A single person alone in a room might be tempted to be a solipsist. Raised in Western society, the solicitations of solipsism under such conditions are almost irresistible. If such a person were to employ the everyday Cartesian language with which we describe experience, there would be a dead inanimate room, represented and hence observed by the mind of the person. Experience may seem to be the result of perception, constructed on the basis of the senses, which is complemented with unobservable stuff loosely described as memories, thoughts, reverie, imaginations and such. The sum of the private stuff, together with the rooms insistent existence, comprises the “now” for such a person.
Oddly, that same person, if told of two disasters that are indexed to very different points in time, will care greatly about one (a massacre, say, in contemporary Absurdlandia), but will be entirely unmoved by another (a similar massacre occurring, say, 400 years earlier). The person in the room is in no way capable of influencing either event. Yet one, by virtue of occurring contemporaneously (in calendar time) is an affront to humanity, the other is a historical detail.
Now let two persons occupy the same space. Let them talk and interact. Solipsism now retreats. In dialogue, we are much less prone to introspection. The “now” for one person is not clearly distinct from the “now” for the other. Everything done by one immediately, continually, and reciprocally affects the other. The room is more or less the same, though seen now from two vantage points, each with different sensibilities, aesthetic preferences, and histories. The two people share a “now”, and they do so by virtue of the reciprocal interaction. The utility of the notion of a distinct mind seems superfluous or misleading. If the interaction is spoken, we might speak of dialogue. Even if not, their corporeal co-presence ensures their non-independence. They are present to each other as I and Thou. If one hits his thumb, the other will be engaged, affected, and implicated in the resulting pain. The stories they tell will be constructed together.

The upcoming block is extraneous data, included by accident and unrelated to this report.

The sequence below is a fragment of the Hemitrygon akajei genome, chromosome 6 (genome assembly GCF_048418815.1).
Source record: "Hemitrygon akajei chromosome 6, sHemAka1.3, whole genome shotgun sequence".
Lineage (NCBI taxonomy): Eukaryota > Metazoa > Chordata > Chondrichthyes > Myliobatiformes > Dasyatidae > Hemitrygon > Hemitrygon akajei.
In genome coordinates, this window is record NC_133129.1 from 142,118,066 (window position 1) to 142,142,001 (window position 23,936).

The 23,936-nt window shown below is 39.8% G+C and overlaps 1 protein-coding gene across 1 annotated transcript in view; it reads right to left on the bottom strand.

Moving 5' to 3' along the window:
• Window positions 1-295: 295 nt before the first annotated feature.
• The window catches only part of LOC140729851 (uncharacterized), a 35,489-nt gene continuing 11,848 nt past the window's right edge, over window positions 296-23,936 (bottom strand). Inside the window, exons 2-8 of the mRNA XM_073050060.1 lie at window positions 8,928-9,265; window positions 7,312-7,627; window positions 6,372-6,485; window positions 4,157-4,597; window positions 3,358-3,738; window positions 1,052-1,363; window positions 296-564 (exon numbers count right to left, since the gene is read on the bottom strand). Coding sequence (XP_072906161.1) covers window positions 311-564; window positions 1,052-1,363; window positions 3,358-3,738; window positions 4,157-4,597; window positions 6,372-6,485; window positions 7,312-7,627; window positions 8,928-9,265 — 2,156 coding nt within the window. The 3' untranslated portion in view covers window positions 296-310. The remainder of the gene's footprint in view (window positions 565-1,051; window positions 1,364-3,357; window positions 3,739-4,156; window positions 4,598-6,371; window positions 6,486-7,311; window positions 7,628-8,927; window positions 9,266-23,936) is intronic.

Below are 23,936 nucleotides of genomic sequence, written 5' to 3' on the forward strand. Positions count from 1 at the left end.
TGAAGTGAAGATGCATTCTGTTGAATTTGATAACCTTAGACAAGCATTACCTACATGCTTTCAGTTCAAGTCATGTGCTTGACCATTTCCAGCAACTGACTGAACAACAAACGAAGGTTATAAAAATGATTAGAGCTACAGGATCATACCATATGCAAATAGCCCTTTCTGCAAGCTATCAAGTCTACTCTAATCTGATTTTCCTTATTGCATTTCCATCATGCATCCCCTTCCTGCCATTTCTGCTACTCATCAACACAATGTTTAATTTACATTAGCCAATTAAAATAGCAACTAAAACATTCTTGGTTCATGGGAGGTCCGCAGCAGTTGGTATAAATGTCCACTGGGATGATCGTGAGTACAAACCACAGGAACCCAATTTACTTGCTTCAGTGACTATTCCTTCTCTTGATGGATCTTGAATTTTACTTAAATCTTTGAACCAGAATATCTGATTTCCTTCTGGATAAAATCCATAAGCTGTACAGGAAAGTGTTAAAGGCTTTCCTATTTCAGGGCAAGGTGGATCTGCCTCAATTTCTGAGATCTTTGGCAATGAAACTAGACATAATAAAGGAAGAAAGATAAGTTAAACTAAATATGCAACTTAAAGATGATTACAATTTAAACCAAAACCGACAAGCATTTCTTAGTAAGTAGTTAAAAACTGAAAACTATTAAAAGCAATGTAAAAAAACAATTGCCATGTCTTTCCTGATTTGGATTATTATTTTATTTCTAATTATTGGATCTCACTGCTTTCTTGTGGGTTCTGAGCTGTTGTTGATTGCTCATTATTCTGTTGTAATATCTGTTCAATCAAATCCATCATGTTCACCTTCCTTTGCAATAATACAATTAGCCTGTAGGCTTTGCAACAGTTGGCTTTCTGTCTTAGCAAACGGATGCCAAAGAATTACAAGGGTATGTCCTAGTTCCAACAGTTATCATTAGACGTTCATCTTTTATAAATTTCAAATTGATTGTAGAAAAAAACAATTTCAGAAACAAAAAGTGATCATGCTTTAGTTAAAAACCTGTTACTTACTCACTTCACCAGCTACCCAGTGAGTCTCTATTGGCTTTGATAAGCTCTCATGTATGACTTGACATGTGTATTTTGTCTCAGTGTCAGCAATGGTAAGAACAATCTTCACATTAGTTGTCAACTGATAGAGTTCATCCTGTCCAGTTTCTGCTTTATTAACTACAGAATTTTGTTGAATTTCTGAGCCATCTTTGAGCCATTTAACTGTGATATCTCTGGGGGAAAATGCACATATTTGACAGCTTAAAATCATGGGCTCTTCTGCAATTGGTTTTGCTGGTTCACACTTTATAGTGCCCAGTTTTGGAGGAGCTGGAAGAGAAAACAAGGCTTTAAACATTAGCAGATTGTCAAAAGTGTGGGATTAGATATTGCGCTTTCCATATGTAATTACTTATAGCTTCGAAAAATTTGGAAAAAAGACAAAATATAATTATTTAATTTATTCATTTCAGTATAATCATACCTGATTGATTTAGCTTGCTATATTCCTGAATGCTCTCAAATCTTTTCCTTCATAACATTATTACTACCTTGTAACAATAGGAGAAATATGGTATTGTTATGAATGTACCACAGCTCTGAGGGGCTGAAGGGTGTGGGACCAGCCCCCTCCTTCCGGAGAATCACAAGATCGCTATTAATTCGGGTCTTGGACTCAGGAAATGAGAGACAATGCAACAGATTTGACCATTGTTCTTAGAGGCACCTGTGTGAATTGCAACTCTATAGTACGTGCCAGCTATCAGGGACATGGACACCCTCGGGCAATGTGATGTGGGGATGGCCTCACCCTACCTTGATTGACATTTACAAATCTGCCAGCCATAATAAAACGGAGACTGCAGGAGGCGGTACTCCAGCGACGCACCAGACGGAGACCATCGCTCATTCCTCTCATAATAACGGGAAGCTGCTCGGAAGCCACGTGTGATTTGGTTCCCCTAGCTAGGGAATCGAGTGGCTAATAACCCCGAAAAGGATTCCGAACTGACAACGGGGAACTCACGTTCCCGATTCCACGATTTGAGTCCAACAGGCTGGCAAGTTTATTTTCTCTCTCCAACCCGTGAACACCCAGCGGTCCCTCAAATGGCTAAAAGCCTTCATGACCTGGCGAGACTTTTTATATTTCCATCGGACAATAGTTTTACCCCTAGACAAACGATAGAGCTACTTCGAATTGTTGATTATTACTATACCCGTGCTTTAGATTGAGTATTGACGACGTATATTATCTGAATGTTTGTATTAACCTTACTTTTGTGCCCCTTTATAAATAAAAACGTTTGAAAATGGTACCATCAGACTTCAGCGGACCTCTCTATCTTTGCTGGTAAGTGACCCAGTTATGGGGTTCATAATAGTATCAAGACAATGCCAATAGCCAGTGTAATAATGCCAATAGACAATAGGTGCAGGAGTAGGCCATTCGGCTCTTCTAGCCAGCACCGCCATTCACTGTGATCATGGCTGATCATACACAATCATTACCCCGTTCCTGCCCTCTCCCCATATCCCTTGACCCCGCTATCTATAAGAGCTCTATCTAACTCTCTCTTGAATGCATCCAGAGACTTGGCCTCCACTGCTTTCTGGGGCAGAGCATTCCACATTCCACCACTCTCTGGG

The relationship of each of these persons to the two massacres is the same though. Each will care about the one that is contemporary in a way that is entirely different from the one that is historical. Why the enormous difference in moral sensibility?
The notions of contact and continuity seem to be important here. The shared “now” arises through continuous reciprocal contact among the pair. The now of the calendar that indexes the two massacres is constructed very differently. The scientific worldview grants reality to the events of calendar time. The two people are unlikely to question the reality of their experiences in the room. So somehow, there must be a mapping from one to the other. This hiatus that separates one (experience of two people in a room) to the other (events indexed by calendar time) is largely ignored by leaning on the unsteady crutches of psychology. But it is necessary to account for the great moral disparity we see. That events in calendar time share reality with the experience of two people in a room is, in fact, something of a leap of faith. It is the long history of increasingly refined techniques of measurement that provides our pair with a sense of continuity with the contemporary massacre, a sense that is absent from the historical one. Yet the many measurements, readings, and leaps necessary to connect them to one or the other are equally complex, mediated, indirect.
Events happening in parts of the contemporary world they know nothing about, or from which do not receive news in speedy fashion, more closely resemble the historical case. They seem to be less present.
If we are to occupy a single world, we must learn more about how we share the “now” through dialogue.